Saturday, June 18, 2005

Shabbos: Don't Bother to Wipe Your Feet

I'm sitting in a hotel room in Philadelphia. I'm in the fifth day of a professional conference that I was preparing for a good part of the two weeks before. (I don't remember the last time I saw a human being who wasn't wearing a name tag!) I haven't had time to post here and I don't have much time now, but I'll be back to full blog in a few days.

But the daf goes on, and I was just reading folio 46 and I just had to share this with you.

First, I need to say that I'm reading the daf in the context of being at a professional conference where my own status as an authority is perhaps comparable to that of Rav Avya making a visit to his colleagues. (Not that I'm a Sage, but if there were Sages in my "field," let's just say I'm not chopped liver.)

So, it is reported on 46a that "Rav Avya once visited Rava's home, and his shoes were sullied with mud. Nevertheless, he put them up on a bed in front of Rava." Of course this disturbed Rava, who "sought to unsettle Rav Avya by challenging him with questions." The answers to these questions serve to elucidate the muktzeh status of several common household objects (a matter of no concern to the Am Haaretz but of importance to anyone intent on a more rigorous Shabbas practice). The significance of this passage is that Rava did not embarrass Rav Avya and was rewarded with new learning.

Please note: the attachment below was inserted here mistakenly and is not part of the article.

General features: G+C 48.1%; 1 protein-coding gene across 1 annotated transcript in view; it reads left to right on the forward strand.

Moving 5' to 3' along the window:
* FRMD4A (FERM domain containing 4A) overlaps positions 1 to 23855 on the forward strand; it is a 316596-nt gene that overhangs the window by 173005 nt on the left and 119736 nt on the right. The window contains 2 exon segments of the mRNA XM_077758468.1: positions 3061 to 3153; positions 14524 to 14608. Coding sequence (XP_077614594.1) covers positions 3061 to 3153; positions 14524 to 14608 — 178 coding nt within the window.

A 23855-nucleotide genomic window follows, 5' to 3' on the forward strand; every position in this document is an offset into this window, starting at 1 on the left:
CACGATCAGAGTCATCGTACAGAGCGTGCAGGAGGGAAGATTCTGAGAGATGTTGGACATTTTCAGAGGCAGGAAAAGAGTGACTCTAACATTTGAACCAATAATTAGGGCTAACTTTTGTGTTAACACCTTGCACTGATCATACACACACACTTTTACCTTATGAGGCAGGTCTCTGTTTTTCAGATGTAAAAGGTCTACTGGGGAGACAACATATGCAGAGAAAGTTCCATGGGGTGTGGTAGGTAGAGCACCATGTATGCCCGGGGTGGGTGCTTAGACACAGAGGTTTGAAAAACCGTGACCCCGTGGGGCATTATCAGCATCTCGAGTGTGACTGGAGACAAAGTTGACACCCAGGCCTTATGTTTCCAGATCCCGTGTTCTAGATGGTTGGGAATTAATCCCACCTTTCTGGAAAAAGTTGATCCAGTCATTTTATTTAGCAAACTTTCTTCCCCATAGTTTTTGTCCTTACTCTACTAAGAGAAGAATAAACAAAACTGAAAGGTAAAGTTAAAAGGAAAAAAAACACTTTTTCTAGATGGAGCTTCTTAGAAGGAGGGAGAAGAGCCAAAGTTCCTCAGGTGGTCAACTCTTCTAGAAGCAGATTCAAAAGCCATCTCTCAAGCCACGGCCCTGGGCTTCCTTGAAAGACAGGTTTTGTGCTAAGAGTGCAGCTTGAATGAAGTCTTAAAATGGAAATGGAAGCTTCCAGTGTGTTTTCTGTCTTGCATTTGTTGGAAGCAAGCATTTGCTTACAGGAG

But he was also left with a muddy bed, which speaks to me and the feeling I have had these past few days as I have been called on to facilitate lengthy roundtable discussions and speak on panels about this and that. I find that focussing on presenting a relaxed and open demeanor and reducing complicated issues to memorable aphorisms does, in fact, come naturally to me, as I can summon up the answers based on years of experience and study BUT that it leaves me with a feeling of exhaustion way beyond what I feel in my ordinary environment (i.e., I need to rest my muddy feet on your bed or I'm going to fall over!).

2 Comments:

Anonymous Anonymous said...

Yes -- how is it that we commit ourselves to being mature and functioning in the outside world -- and then fall apart at home? How can we be as mature at home as at work? From where can come our strength and equanimity?

How does this relate to Daf Yomi? The tradition teaches about boundaries -- and what is appropriate behaviro within and without boundaries. The boundaries of work and home can perhasp be better navigated with wisodm from our tradition.

1:27 PM  
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